Many Aussies Not Having a Modest Retirement - Report

Australian retirees are asset rich because they own their home, but many are so income poor that they do not achieve even a modest retirement, shows a new report from the government Productivity Commission.

The government Productivity Commission report released this month, Housing Decisions of Older Australians, covers older people’s attitudes on a range of housing and retirement issues including:

  • Planning for retirement
  • The family home
  • Debt and home equity release products
  • Downsizing
  • Housing preferences

The report analyses a Commission survey of 1,500 senior Australians aged 60 years and older, as well as ABS data from the past decade, creating a strong analysis of how older Aussies really think. The survey was representative of our nation’s population in terms of age, gender, location, and socio-economic background.

Most older Australians own their home

Today’s seniors are wealthier than previous generations before them, having earned higher incomes, paid off a mortgage, and benefited from rising house values. 80% of 75+ aged Australians own their home and do not sell it unless they have to.

The report showed Australians see home ownership as giving them freedom and independence to make financial decisions about their lifestyle in retirement. As people age, they become more and more likely to pay off their mortgage and own their home outright.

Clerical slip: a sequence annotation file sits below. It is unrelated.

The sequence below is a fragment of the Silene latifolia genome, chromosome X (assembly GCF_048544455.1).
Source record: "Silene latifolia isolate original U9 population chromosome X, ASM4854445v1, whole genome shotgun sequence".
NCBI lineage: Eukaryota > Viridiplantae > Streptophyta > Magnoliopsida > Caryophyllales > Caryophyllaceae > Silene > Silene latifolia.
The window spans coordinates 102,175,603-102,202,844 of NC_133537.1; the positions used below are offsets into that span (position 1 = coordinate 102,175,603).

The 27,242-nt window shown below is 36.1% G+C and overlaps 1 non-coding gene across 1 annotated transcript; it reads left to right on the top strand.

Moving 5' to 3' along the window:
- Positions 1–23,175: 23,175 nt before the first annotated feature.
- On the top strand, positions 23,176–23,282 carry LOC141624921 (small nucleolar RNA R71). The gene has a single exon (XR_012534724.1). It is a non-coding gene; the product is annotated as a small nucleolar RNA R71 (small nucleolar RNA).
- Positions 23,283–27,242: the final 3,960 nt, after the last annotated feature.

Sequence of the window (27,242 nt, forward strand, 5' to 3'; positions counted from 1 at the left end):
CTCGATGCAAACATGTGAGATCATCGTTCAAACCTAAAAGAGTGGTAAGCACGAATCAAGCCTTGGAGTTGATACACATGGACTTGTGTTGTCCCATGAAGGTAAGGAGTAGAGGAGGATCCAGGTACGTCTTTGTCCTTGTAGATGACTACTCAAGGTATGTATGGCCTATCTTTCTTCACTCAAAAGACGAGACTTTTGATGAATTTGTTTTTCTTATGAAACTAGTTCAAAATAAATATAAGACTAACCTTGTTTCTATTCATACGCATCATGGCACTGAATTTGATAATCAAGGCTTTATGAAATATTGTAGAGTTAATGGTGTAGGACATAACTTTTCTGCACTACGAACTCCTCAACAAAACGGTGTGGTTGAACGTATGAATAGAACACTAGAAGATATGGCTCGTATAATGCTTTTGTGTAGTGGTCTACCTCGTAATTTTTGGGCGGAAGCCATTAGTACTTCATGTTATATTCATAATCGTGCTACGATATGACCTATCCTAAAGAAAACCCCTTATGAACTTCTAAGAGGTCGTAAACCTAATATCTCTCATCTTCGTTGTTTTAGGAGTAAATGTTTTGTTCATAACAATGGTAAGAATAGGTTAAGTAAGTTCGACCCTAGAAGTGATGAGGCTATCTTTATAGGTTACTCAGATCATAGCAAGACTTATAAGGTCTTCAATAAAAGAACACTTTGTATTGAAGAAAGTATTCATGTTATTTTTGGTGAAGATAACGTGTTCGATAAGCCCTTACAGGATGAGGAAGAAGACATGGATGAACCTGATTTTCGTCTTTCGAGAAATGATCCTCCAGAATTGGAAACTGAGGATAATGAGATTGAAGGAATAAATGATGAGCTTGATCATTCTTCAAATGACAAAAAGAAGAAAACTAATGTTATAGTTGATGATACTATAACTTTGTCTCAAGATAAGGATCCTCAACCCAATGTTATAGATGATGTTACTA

Housing type by age group, based on 2011-2012 ABS data

Figure 1: Housing type by age group, based on ABS data from 2011-2012, Cat. 6541.0.30.001.

These homes are also worth more than ever before. Home owners aged 65-74 have the highest home equity on average: $480,000 in 2011-2012.

These home owners have benefited from significant growth in house values over the past decade. This is especially true for those living in the nation’s capital cities, who have experienced growth of around 5.5% per year since the 2000s.

Most older Australians rely on the Age Pension

The vast majority of retirees have low or no private incomes and rely on the Age Pension as their main source of income during retirement. The 45-54 age bracket appears to be the last time people are earning a stable income, with income declining rapidly from then until the 75+ bracket, where income is very low.

Main source of income by age group

Figure 2: Main source of income by age group. Source: ABS, 2011-2012, Cat. 6541.0.30.001.

Over-saving: Seniors spend less but have poor quality of life

The report showed a worrying trend in precautionary saving by Australian seniors. Despite the fact that their expenses decrease as they age thanks to public health services available on the pension, seniors tend to cut back on their spending as they age, continuing to save a considerable portion of their income. A longitudinal study of Age Pension retirees showed that the poorest and oldest retirees actually tend to grow their savings during their retirement – but it does not pay off.

The report stated this bread-and-butter approach drastically reduces retirees’ quality of life unless they have a secondary source of income other than the Age Pension. Data from the 2010 HILDA census showed that of those on the Age Pension, 1 in 2 single home owners and 1 in 3 couple home owners did not reach the “modest” retirement standard.